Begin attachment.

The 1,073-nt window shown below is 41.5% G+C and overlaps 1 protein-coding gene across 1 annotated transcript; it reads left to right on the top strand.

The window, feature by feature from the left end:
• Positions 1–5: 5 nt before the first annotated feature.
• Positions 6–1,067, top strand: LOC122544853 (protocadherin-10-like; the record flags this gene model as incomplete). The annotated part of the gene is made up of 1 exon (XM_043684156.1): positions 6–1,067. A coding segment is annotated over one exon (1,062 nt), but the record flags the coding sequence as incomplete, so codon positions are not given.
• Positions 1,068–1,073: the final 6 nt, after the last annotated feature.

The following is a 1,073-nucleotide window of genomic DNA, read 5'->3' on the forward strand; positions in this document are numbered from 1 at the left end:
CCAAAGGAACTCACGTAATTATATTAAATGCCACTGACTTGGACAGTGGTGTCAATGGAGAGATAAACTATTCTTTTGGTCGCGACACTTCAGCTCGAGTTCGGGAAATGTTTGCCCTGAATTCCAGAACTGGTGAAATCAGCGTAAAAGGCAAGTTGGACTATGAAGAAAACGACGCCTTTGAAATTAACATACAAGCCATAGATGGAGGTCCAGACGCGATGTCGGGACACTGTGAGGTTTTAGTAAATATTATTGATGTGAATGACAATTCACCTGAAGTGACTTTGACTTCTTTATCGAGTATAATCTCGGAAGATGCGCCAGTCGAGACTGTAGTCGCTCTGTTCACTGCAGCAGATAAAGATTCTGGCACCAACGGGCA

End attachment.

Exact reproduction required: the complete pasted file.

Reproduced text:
The 1,073-nt window shown below is 41.5% G+C and overlaps 1 protein-coding gene across 1 annotated transcript; it reads left to right on the top strand.

The window, feature by feature from the left end:
• Positions 1–5: 5 nt before the first annotated feature.
• Positions 6–1,067, top strand: LOC122544853 (protocadherin-10-like; the record flags this gene model as incomplete). The annotated part of the gene is made up of 1 exon (XM_043684156.1): positions 6–1,067. A coding segment is annotated over one exon (1,062 nt), but the record flags the coding sequence as incomplete, so codon positions are not given.
• Positions 1,068–1,073: the final 6 nt, after the last annotated feature.

The following is a 1,073-nucleotide window of genomic DNA, read 5'->3' on the forward strand; positions in this document are numbered from 1 at the left end:
CCAAAGGAACTCACGTAATTATATTAAATGCCACTGACTTGGACAGTGGTGTCAATGGAGAGATAAACTATTCTTTTGGTCGCGACACTTCAGCTCGAGTTCGGGAAATGTTTGCCCTGAATTCCAGAACTGGTGAAATCAGCGTAAAAGGCAAGTTGGACTATGAAGAAAACGACGCCTTTGAAATTAACATACAAGCCATAGATGGAGGTCCAGACGCGATGTCGGGACACTGTGAGGTTTTAGTAAATATTATTGATGTGAATGACAATTCACCTGAAGTGACTTTGACTTCTTTATCGAGTATAATCTCGGAAGATGCGCCAGTCGAGACTGTAGTCGCTCTGTTCACTGCAGCAGATAAAGATTCTGGCACCAACGGGCA